Last week, the U.S.-U.K. Defense Trade Cooperation Treaty won strong public backing from two important allies: Senator Lindsey Graham (R-S.C.) and Senator Jim DeMint (R-S.C.). The Treaty, like a similar one between the U.S. and Australia, would permit the U.S. to trade most defense articles with these nations without an export license or other written authorization.
Despite some recent improvements, the export license process remains a cumbersome and lengthy one. This discourages defense suppliers from the U.K. and Australia from participating in U.S. defense acquisition programs, which raises costs and reduces the ability of the U.S. to supply its forces efficiently. At the same time, the license system raises barriers to profitable U.S. exports to its closest allies.
Recognizing that this is neither in America’s strategic nor economic interest, the Obama Administration has already put both treaties on its Treaty Priority List. The backing of Senators Graham and DeMint offers strong new hope that the Senate will act soon on both treaties, with Sen. Graham promising to make a “full court press.”
As Sen. DeMint pointed out, there do not appear to be any objections in principle to the treaties. The problem is that, as he put it, there is also no sense of urgency about them, in part because there is no obvious, immediate upside for any legislator who spends time on the issue.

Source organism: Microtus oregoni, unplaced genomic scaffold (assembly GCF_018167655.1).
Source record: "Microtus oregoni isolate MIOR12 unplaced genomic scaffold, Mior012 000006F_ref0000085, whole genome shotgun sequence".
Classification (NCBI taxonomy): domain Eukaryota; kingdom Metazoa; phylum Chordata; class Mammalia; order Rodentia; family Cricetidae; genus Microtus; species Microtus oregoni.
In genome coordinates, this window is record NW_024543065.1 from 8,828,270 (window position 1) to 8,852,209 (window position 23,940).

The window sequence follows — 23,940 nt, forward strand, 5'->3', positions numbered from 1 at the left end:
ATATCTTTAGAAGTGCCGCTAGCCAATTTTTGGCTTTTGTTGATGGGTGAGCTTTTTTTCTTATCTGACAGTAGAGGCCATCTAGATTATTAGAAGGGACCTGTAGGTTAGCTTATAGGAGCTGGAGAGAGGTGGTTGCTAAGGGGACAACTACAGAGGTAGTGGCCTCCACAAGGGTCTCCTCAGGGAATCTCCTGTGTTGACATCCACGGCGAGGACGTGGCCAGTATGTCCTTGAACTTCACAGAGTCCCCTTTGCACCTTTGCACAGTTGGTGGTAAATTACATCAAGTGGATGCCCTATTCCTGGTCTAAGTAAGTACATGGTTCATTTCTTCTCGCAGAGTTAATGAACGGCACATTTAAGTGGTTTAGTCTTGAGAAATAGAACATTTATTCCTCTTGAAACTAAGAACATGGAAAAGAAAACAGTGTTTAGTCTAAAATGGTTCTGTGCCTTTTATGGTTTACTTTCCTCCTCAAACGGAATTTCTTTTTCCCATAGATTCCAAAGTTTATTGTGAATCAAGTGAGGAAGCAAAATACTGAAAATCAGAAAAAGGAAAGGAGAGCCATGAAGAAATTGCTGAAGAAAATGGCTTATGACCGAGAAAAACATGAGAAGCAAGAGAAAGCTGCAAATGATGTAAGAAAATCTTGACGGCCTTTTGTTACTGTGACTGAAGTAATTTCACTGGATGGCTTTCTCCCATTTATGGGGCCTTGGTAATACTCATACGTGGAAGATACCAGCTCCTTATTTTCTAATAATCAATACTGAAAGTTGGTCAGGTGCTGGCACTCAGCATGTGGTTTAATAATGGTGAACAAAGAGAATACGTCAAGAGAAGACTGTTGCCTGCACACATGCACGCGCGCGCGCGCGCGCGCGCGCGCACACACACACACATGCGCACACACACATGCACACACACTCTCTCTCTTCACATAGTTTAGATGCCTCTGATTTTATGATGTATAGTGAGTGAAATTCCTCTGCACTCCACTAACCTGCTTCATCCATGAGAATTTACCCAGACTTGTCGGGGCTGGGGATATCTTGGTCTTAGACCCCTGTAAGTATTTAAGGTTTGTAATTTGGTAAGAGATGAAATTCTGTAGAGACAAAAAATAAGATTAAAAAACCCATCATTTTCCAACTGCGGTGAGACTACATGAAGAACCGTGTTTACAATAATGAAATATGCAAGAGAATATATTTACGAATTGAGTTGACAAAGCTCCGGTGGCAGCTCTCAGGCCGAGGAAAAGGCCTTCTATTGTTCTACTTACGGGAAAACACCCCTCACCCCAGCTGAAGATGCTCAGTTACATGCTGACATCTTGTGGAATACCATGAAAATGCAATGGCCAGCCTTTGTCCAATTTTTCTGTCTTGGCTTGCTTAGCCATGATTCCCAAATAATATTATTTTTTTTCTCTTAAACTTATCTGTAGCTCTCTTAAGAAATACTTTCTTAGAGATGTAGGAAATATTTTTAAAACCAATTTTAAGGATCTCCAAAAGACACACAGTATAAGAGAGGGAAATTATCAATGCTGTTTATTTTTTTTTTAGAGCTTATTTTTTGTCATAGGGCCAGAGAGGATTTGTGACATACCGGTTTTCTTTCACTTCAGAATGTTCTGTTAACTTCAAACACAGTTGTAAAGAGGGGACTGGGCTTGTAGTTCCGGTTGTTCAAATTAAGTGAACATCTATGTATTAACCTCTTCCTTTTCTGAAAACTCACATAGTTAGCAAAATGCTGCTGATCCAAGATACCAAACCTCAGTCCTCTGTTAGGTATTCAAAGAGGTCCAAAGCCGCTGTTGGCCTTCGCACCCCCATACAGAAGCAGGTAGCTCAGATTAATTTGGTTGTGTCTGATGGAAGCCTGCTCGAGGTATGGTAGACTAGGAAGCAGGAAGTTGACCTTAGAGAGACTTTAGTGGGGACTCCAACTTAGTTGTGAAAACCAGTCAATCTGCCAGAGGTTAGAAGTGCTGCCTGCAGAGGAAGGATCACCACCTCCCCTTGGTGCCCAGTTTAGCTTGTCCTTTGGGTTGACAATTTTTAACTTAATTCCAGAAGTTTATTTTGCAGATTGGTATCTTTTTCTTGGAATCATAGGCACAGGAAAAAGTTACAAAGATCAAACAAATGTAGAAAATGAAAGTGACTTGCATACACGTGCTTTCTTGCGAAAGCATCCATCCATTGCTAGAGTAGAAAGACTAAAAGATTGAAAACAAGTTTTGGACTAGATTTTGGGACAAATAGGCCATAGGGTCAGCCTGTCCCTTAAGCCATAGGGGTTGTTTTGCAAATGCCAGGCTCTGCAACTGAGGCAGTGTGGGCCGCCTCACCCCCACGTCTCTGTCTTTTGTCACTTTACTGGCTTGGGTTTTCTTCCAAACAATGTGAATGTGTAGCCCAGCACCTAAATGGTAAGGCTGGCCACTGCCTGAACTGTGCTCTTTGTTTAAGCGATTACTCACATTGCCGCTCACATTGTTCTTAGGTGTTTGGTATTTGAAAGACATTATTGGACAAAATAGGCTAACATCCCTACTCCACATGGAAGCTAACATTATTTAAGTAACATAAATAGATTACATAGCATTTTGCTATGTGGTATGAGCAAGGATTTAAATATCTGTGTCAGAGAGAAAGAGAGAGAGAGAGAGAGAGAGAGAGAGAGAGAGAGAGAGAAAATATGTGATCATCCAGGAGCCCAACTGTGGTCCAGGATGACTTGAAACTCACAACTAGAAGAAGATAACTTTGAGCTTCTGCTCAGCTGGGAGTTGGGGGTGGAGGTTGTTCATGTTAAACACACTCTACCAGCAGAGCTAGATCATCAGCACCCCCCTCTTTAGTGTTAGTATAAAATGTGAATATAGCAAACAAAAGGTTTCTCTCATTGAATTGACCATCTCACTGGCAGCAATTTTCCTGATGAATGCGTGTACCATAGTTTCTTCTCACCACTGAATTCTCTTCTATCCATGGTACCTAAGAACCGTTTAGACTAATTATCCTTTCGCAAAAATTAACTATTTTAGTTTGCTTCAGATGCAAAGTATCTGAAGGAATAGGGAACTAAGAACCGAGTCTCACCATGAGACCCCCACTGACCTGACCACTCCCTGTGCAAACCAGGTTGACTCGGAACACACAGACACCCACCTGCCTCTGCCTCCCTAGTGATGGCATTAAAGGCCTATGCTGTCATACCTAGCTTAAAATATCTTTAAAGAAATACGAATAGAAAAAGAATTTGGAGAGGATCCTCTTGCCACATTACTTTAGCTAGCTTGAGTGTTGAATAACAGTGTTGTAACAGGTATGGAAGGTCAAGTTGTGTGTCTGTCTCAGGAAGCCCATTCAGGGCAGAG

Both Senators decried what Sen. Graham described as the “lack of energy” that has slowed consideration of the treaties. The basic problem is that, as Sen. Graham regretfully conceded, we tend to take our friends, like Great Britain, for granted. The willingness of both Senators to put our friends first, and to take the time necessary to make it happen, is important and praise-worthy.
Speaking at the same event, Dr. Liam Fox, the British Shadow Secretary of State for Defense, explained why the Treaties are in the interest of both nations. For the U.K., the treaties offer economies of procurement scale, i.e. the ability to buy in the larger U.S. market. For the U.S., the treaties offer the possibility of more exports, plus the more valuable benefit of cementing the U.S.-U.K. alliance and insuring interoperability with our most important ally.
More fundamentally, for the Conservative Party, Dr. Fox noted, shifting procurement from European to U.S. sources was a matter of strategic importance: more cooperation on defense procurement within the EU for Britain means a weaker Britain and a weaker NATO, because so few of the EU nations are willing to fight. The treaty will help to resist and reverse that trend, which is why it is in the British and American interest alike.